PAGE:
-SF One that’s fitted. Well I wouldn’t mind designing a whole space, pouring a floor, polishing it then putting one of my pieces in it. That would be amazing, but I don’t have the facility to do it. So I think I’m better spending more time making these objects and having these groups. So if I have a solo show there’s three or four pieces, which can sort of inform each other. I think there’s a certain scale that I’m working with and it’s probably about ten foot square (laughs).

If it gets bigger then it gets too much about the repetition, because the scale of the components goes off. So the proportions go out, there’s a human scale. That’s what I loved about the kitchen units. The scale was perfect.

If it becomes huge it gets too far away from what the object’s about. All the components become really small in a massive grid. And it doesn’t work anymore.

-PS It's like you’re saying, here’s a pattern, here’s the elements of that pattern, here’s enough to realise it’s a pattern, and then stop.

-SF Yeah, there’s an economy there

-PS So you want to make the minimum amount in order to do it, and it’s rationalised.

-SF Yeah. Cause loads of something doesn’t necessarily mean it’s better. I like sculptors that have a human scale to them. I think Rachel Whiteread’s early works had a human scale to them, they were the size of a room in a house weren’t they, and that was great. So those rooms fitted into a large art gallery. That was a nice thing about them.

PS Are you interested in that human stuff that’s buried in them? The way that she’s casting this house or this room and you’re getting all this human wear and tear and this history?

SF - I like that but I also like that that’s just what you would get if you did it. If you went into a room and cast it, then that’s what you would get.

The soot from the chimney, the dirty marks around the plug sockets, you get what you get. I like all of that because it’s real, it’s a byproduct.
-PG and sometimes you seem to want aesthetics to be a by-product of functional design?

-SF With industrial design, it might be kinetic or whatever, so they’re blank components aren’t they, made for a purpose. They’ve obviously been designed, they exist for a purpose, they are still aesthetic but engineered and blank.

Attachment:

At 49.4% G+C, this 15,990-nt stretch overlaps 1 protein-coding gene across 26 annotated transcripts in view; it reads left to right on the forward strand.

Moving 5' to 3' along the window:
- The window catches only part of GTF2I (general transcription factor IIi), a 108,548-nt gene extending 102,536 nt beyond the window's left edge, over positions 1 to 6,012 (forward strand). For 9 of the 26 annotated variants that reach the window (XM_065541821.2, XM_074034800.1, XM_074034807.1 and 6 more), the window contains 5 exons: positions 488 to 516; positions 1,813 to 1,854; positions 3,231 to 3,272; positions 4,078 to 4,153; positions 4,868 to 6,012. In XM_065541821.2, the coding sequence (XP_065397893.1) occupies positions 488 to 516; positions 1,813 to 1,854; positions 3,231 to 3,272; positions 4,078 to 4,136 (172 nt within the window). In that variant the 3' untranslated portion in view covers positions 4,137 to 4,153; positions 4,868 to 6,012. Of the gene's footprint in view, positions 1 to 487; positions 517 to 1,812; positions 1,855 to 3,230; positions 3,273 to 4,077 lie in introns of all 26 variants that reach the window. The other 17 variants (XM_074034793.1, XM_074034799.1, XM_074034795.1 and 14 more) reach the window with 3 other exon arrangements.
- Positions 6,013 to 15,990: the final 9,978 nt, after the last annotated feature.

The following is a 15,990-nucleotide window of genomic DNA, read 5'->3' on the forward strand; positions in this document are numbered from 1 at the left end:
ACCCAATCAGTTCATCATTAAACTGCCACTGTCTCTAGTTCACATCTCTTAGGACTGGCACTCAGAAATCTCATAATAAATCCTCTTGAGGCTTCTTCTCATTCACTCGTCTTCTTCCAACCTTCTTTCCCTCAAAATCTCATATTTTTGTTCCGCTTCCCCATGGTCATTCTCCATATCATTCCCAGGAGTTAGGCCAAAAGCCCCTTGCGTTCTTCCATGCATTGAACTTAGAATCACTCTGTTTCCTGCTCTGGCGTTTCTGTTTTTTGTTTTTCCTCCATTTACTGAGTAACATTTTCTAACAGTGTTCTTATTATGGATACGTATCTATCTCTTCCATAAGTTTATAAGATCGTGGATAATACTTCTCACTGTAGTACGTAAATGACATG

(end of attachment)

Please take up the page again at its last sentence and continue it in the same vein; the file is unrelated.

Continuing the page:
I’m trying to consider the aesthetics as little as possible, they are always there but if I say, “right, everything is white”, then the materials become the aesthetics. If everything’s the same colour you can see the different properties clearly. And those subtleties also mean you start looking at the shadows and the spaces between things.

For example I realised with the last floor piece that by inserting the smaller pieces into the tiles, I had three component parts instead of two, which was such a small thing, but actually felt like a huge thing. And I had to deal with the thicknesses, I expanded the depth of the tile which meant I could set elements into it. So we have coaster type hatches which appear to have some kind of practical function. So that expansion was the progression in the work, because now I’m looking at everything in terms of a third element which is on a smaller scale but in the same colour.

PS - Right ok, so design wise you've absorbed the holes and repairs from the gallery wall pieces into a changeable element in the design. I guess to me, pattern-wise you’re creating a regular floor system of two parts, the beams and tiles, and then the hatches are an irregular third element which is laid over the top to suit an individual need.

-SF The floor is made now, so that is now a structure to make works on top of by changing tiles, making different hatches and so on. So now I'm making smaller components, more complex hatch elements and that's been allowed by increasing the depth of the tiles to a thickness you could safely walk on.

-PS You took me and my Da to Bebington Central Library recently, a brutalist building which sits on a huge ribbed concrete plinth that levels out the uneven site without doing any excessive landscaping.

-SF I wanted to see the library because it uses a very similar language to the floor. The cast concrete panels with some variation which breaks up the symmetry. I also wanted to see how the layers of the different floors relate to each other, for the cabinets I'm working towards. There’s always design and there’s always a designer, so everything I’m looking at has already been designed by someone else. And THEY’ve looked at something else, so there’s a chain.
Public library, civic rooms and hall. Designed from 1965, built 1967-71 by architects' practice Paterson, Macaulay and Owens of Bebington; The library opened April 1971, formally opened July 1971 by the Duchess of Kent. Reinforced concrete frame on piled foundations, dark blue-brown facing bricks to the lower floors and pre-cast slabs with exposed aggregate surface of white Skye marble on the first floor, ribbed concrete plinth, dark-brown tiles to pyramidal roof light on flat roof of library. - from
Bebington Central has recently been awarded Grade 2 Listing, but also recently featured on the Echo's top 10 ugliest buildings in Wirral.